What is the dumbest piece of writing advice you have ever heard?

Discussion in 'General Writing' started by Masked Mole, Apr 3, 2017.

  1. Apollypopping

    Apollypopping Member

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    My WIPs were sequels. I started writing my own originals with the intention to pick the fan fiction back up but I never did.

    Plus, I suck so hard at sequels.
     
  2. Laurin Kelly

    Laurin Kelly Contributor Contributor

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    Much appreciated! :cheerleader:
     
  3. Pinkymcfiddle

    Pinkymcfiddle Banned

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    Indeed, I wanted to do English Literature at University, but was told I needed to do something vocational if I wanted to get a job.

    Fast forward several years and I do a job that pays well, but bores me beyond forbearance, and the idiocy of that advice recurs repeatedly- I mean English Literature is a highly respected degree- it's not as if I was intending to do Klingon Studies.
     
  4. MachineGryphon

    MachineGryphon Member

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    I've considered adding the explanation that my protagonist travelled back and forth between the UK and US as a kid, but that might be a little lazy. Some of my actual speech is a bastardisation of the two, so I guess I write how I speak. I just can't seem to type the word "lift" when "elevator" sounds like a more grown-up word. A lot of English words such as "flat" are very well...flat and uninteresting. Basically I type what I like from both dialects, which has earned me disapproval from both sides. It may be something I have to address, though it is frustrating when that's all people can pick out.

    I've also struggled with people telling me I'm wasting my time. It's why I have never and will never show my work to my dad. The fact I dropped out of school at 14 with no qualifications does tend to make people assume my education level stopped there and I have nothing to offer.

    As for Klingon...Qapla' :-D
     
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  5. Apollypopping

    Apollypopping Member

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    My mother wanted me to be an accountant.

    I still use my fingers for basic addition so it never happened.
     
  6. EstherMayRose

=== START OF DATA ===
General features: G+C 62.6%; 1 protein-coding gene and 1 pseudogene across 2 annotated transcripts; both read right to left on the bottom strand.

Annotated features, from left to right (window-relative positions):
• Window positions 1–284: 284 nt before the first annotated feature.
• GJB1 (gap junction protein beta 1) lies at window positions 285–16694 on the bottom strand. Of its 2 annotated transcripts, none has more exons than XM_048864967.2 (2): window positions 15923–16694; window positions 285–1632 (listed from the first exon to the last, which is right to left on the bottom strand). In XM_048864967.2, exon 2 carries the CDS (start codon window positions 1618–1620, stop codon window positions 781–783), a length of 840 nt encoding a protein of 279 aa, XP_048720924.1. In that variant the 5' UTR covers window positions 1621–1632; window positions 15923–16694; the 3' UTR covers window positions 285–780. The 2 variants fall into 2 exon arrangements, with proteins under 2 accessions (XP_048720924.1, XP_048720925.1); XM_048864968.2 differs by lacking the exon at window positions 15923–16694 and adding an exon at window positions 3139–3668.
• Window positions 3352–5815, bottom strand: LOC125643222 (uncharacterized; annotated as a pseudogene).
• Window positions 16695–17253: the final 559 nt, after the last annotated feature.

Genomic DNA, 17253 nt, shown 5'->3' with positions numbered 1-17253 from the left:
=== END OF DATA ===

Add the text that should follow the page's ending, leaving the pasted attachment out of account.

EstherMayRose Senior Member

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    I'm still at school, so sh*t advice from English teachers who just wanted us to get good grades is still fresh in my mind.

    "Put lots of description, or the readers will get bored!" (A friend asked me to read over her practice GCSE story. "Too much description," I said. "They need to know what she looks like," was the reply. It made me stop in my tracks and think: "Why?")

    "The word "said" is the devil. Every line of dialogue must have an alternative word plus an adverb."

    And from people reviewing my books, my favourite:
    "That sounds really boring. You should make it about [describes plot that is absolutely nothing like my book]."
     
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  7. Homer Potvin

    Homer Potvin Bing Bang Boom

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    Oof. That gets my vote for all time dumbest.
     
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  8. Simpson17866

    Simpson17866 Contributor Contributor

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    That actually sounds more like a brilliant attempt at bad advice than a horrible attempt at good advice.

    No idiot would ever come up with that idea on their own: only someone who already knew the rule ("avoid synonym-adverb whenever possible") would even think of the opposite to begin with.
     
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  9. Homer Potvin

    Homer Potvin Bing Bang Boom

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    Haha, right? Only a genius could fake such stupidity.
     
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  10. Skye Walker

    Skye Walker Active Member

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    "Your hair looks fabulous today," Louise-Anne cooed obnoxiously.

    "Why thank you, dear," Mary trilled brightly, her glossy, pastel-blue heels clicking on the hard tile floor.
     
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  11. GingerCoffee

    GingerCoffee Web Surfer Girl Contributor

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    There's another way to look at this. Write the story you want to tell shouldn't be conflated with, it doesn't matter how you write it. It does matter.

    "Write for you, not for the reader" is essentially the same as "Everything's OK, it's up to the writer." It's just as bad to say, "[X] rule is an absolute." All or none, how about neither? Writing is a skill and as a skill there are ways to articulate the elements of it.
     
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  12. GingerCoffee

    GingerCoffee Web Surfer Girl Contributor

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    I took "show don't tell" as a direction to look at what it meant and how could I use it to improve my skills. If you don't take it as a rule, but instead look at it like a skill you should master, then it can be very useful advice.
     
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  13. GingerCoffee

    GingerCoffee Web Surfer Girl Contributor

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    Some teachers shouldn't be teachers.

    Some people shouldn't attempt critique. :p
     
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  14. EstherMayRose

    EstherMayRose Senior Member

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    The selfsame teacher also showed that she had completely missed the point of my story by saying first that my ending should be more "uplifting" and then that my main character should be more likeable. The prompt I had picked was "My mother always told me that pride comes before a fall." *Eye roll*

    So yeah, I doubt her too.